Guard play propelling Shockers to hot start


Selena Favela

Wichita State freshman Tyson Etienne looks to drive the ball past Gardner-Webb’s defense on Tuesday, Nov. 19, 2019, at Charles Koch Arena.

Head Coach Gregg Marshall has shown confidence in his guard core early this season. Coming into the season, Marshall knew his sophomore duo of Jamarius Burton and Erik Stevenson had the ability to take the next step and become leaders.

He knew his freshman trio of Grant Sherfield, Tyson Etienne, and Noah Fernandes offered plenty of talent, but he couldn’t have predicted that they would be performing at such a high level this early on.

Through four games, the guards are doing just about everything right for the Shockers. Going into the game against Gardner-Webb on Tuesday, the team ranked No. 3 in the country in assist to turnover ratio at 2.08. According to KenPom, WSU is also No. 9 in the country in turnover percentage at 12.5%, compared to the national average of 19.8%.

The five guards have combined for 48 assists, 20 steals, and just 15 turnovers thus far.

Marshall said he’s especially happy with how his freshmen have handled the spotlight so far.

“All those freshman guards — I love them,” Marshall said. “They’re getting better in practice and they’re getting better in games like this. We’ll mix them in as best we can and try to have them develop on the fly, because we need them. We need them right now to be a good basketball team and go as deep as I want to go.”

Between them, Sherfield and Etienne have more steals (12) than they do turnovers (11).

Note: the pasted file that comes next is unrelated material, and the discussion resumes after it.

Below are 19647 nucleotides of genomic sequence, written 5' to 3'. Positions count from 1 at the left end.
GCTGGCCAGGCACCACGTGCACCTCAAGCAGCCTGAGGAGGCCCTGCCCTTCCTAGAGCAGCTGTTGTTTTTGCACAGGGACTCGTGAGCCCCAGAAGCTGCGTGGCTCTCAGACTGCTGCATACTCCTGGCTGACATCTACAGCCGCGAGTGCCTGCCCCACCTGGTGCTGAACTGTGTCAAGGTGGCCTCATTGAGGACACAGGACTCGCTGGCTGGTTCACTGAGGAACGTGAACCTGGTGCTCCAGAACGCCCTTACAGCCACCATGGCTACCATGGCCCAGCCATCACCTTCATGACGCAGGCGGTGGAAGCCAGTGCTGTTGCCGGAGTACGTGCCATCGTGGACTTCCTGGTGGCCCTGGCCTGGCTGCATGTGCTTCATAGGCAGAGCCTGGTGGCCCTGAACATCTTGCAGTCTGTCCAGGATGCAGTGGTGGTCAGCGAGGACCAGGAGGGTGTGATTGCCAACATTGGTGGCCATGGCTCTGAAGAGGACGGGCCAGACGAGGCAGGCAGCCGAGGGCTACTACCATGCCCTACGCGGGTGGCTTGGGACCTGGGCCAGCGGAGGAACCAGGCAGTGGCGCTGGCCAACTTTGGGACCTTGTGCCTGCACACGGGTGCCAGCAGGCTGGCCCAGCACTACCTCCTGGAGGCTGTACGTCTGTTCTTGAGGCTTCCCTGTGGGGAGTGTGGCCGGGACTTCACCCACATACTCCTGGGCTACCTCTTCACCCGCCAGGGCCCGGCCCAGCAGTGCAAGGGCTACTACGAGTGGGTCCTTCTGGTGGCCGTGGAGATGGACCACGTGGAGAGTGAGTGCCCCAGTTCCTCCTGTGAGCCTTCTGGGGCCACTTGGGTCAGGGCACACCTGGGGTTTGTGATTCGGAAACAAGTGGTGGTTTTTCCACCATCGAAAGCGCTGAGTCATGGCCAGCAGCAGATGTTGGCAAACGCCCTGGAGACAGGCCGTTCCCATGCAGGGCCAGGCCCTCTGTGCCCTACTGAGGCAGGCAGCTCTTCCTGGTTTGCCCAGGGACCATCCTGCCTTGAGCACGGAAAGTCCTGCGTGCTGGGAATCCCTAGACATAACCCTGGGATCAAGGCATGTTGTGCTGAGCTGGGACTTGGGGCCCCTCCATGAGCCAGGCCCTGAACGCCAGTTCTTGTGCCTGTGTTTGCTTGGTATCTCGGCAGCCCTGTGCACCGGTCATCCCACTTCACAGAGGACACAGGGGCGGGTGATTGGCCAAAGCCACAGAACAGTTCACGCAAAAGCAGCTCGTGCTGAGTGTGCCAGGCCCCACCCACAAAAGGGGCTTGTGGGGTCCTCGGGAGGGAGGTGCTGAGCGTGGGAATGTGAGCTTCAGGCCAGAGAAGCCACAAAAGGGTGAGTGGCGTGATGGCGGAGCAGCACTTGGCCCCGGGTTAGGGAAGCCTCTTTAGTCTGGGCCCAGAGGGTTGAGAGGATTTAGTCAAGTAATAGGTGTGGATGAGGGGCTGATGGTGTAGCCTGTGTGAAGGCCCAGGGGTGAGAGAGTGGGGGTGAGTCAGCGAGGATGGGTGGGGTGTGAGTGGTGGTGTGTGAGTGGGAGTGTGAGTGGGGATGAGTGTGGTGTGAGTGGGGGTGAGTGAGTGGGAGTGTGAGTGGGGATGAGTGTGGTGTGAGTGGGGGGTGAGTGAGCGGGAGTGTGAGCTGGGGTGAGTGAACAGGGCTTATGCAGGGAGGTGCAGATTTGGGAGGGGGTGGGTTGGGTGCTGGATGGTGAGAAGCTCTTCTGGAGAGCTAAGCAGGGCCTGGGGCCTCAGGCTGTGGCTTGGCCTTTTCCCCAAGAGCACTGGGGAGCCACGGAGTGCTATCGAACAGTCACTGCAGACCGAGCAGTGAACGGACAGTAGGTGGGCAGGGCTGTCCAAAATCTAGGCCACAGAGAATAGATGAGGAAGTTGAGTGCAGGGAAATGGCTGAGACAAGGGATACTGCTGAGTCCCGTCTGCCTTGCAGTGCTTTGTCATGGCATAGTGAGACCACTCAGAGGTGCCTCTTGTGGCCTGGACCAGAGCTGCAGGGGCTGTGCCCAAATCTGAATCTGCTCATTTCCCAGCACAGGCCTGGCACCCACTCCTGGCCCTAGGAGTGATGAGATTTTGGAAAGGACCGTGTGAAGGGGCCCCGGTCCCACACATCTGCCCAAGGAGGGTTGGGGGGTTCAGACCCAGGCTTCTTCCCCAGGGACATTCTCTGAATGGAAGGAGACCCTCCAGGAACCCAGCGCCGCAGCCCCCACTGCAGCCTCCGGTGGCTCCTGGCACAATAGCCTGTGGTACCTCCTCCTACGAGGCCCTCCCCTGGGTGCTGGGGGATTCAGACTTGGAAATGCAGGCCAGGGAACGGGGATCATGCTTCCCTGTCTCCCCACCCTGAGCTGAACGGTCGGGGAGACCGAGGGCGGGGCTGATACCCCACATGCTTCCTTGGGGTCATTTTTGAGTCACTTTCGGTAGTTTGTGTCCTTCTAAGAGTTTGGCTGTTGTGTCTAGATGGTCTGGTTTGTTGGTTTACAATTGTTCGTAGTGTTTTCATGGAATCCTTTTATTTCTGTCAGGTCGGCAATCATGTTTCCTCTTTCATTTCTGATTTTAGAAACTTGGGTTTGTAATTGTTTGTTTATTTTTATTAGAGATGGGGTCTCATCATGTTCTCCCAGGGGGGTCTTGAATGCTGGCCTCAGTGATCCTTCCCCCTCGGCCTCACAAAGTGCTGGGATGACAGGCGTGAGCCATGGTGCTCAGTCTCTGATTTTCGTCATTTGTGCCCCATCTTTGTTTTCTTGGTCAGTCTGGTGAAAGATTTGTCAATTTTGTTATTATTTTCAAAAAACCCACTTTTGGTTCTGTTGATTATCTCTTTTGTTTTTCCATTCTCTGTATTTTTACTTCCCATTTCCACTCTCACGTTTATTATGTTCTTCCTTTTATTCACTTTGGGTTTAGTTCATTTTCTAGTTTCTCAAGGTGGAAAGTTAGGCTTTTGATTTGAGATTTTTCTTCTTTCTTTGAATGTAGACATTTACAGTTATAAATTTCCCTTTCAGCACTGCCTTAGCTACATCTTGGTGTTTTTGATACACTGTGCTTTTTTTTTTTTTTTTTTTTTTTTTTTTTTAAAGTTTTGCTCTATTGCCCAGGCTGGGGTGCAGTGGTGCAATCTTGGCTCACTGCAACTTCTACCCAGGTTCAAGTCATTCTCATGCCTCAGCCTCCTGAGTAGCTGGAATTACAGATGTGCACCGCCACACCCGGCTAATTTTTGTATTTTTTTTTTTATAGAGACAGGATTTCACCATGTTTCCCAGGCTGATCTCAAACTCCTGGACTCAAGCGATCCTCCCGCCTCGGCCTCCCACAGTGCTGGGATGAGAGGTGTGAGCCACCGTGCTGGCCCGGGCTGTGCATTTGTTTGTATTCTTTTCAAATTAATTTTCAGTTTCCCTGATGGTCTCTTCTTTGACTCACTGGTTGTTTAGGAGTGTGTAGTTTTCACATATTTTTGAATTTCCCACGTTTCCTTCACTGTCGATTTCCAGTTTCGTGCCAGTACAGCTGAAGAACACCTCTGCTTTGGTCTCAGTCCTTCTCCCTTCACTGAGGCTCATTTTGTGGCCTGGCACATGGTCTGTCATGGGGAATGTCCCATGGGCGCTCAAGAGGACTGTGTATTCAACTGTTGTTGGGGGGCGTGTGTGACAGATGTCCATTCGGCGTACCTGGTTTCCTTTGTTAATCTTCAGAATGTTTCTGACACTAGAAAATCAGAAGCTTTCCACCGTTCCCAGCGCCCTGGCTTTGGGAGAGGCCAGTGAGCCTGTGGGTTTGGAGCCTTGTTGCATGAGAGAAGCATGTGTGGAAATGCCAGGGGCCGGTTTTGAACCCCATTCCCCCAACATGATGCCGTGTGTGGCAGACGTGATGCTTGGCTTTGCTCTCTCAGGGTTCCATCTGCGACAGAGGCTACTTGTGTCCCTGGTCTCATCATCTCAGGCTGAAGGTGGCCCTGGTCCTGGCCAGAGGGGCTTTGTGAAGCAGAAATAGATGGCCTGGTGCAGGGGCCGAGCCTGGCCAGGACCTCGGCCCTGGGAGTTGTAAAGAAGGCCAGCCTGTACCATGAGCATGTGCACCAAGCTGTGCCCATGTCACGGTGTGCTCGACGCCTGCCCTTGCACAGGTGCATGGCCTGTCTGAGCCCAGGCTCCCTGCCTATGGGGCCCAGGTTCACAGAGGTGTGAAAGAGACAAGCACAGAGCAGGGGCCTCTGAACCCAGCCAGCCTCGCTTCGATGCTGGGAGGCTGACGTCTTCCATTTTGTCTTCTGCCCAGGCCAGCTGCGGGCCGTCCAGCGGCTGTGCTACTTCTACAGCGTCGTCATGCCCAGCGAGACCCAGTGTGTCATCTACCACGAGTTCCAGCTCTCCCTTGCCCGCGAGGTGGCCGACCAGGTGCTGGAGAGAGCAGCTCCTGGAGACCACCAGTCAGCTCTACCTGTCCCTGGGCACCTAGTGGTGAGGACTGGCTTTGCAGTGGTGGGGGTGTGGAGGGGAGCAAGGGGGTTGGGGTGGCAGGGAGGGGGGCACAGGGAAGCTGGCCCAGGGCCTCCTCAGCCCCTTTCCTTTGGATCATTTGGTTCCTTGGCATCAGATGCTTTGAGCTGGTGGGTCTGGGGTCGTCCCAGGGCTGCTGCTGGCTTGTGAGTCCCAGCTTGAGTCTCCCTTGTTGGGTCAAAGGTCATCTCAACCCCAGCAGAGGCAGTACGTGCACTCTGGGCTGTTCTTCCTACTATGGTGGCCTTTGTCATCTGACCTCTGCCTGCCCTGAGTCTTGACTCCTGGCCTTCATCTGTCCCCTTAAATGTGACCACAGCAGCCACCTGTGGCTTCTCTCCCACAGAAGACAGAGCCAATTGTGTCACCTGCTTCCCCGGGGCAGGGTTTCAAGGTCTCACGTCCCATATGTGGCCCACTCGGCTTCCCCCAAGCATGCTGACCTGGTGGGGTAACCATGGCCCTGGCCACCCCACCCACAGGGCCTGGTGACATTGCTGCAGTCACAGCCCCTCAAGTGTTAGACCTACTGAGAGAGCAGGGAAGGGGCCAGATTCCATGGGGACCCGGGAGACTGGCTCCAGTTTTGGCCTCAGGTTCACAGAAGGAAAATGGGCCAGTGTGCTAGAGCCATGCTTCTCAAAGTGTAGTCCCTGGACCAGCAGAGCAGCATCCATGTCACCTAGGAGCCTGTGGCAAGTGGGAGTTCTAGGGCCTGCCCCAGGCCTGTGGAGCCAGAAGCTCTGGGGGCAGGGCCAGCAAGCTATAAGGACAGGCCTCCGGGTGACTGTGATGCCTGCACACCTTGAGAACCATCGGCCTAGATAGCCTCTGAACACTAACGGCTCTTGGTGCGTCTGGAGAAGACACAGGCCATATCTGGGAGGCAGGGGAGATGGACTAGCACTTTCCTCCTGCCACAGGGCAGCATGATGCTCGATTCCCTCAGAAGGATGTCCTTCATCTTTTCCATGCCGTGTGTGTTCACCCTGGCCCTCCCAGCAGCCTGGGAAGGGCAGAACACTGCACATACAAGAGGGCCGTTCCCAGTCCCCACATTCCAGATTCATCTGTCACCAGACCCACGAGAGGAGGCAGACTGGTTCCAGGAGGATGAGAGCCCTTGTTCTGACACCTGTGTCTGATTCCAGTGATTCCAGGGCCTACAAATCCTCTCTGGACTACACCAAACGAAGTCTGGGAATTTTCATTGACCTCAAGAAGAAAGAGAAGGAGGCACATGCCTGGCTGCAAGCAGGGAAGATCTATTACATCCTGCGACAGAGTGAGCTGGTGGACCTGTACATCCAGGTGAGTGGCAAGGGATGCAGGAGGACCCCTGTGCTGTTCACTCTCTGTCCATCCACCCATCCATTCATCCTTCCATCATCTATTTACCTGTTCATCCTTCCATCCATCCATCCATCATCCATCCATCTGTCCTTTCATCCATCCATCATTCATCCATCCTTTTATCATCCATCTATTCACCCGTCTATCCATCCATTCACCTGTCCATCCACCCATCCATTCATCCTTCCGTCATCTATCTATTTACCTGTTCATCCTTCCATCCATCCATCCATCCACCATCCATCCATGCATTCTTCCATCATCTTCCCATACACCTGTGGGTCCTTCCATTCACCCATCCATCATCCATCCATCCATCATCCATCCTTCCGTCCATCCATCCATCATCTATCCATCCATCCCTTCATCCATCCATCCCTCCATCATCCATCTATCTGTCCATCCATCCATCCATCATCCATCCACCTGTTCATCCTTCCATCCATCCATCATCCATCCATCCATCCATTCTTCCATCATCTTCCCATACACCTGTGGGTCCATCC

Marshall said another bright spot for the Shockers has been Stevenson’s play. After a rough shooting year a season ago, the sophomore from Washington has started to find his stroke in the last two games. On the year, he’s averaging 11.5 points per game.

“Erik Stevenson, even though he only scored 10 tonight, he’s 4-7, 2-5 from three, five assists and zero turnovers — that’s very, very good,” Marshall said. “He’s letting the game come to him. His last two games have been really good, and he’s playing some of the best basketball he’s played since he’s been here.”

But it’s not just the shot that’s coming easily for Stevenson. It’s also his playmaking ability. Through four games, he’s averaging 2.3 assists per contest, highlighted be a game-high five against the Runnin’ Bulldogs on Tuesday.

“He (Stevenson) has great vision,” Marshall said. “He can really zip that ball to the intended receiver with some pace. Usually it’s on target. Sometimes, he takes a little bit of a chance – he’s what you call a riverboat gambler. He’s playing really well right now.”

For his part, Stevenson said his improvements are a product of his experience as a freshman.

“The big thing for me is that experience from last year,” Stevenson said. “Last year, everything was just flying at me, so I was playing too fast at times. But this year, it’s kind of like it’s in slow motion. I know what Coach wants out of our motion offense. I know where our guys are gonna be at certain times, so I can hit them in the right spot for a look.”

Burton has also given the team a much needed spark off the bench, a new role he’s adjusting to this season. On the year, the sophomore point guard is averaging 11 points, 3.7 rebounds, and 3.3 assists per game.

The Shocker guards are averaging a combined 42.8 points per game, accounting for 54.5% of the team’s scoring.

Up next, the Shocker guards will look to continue their success against Oral Roberts on Saturday inside Charles Koch Arena.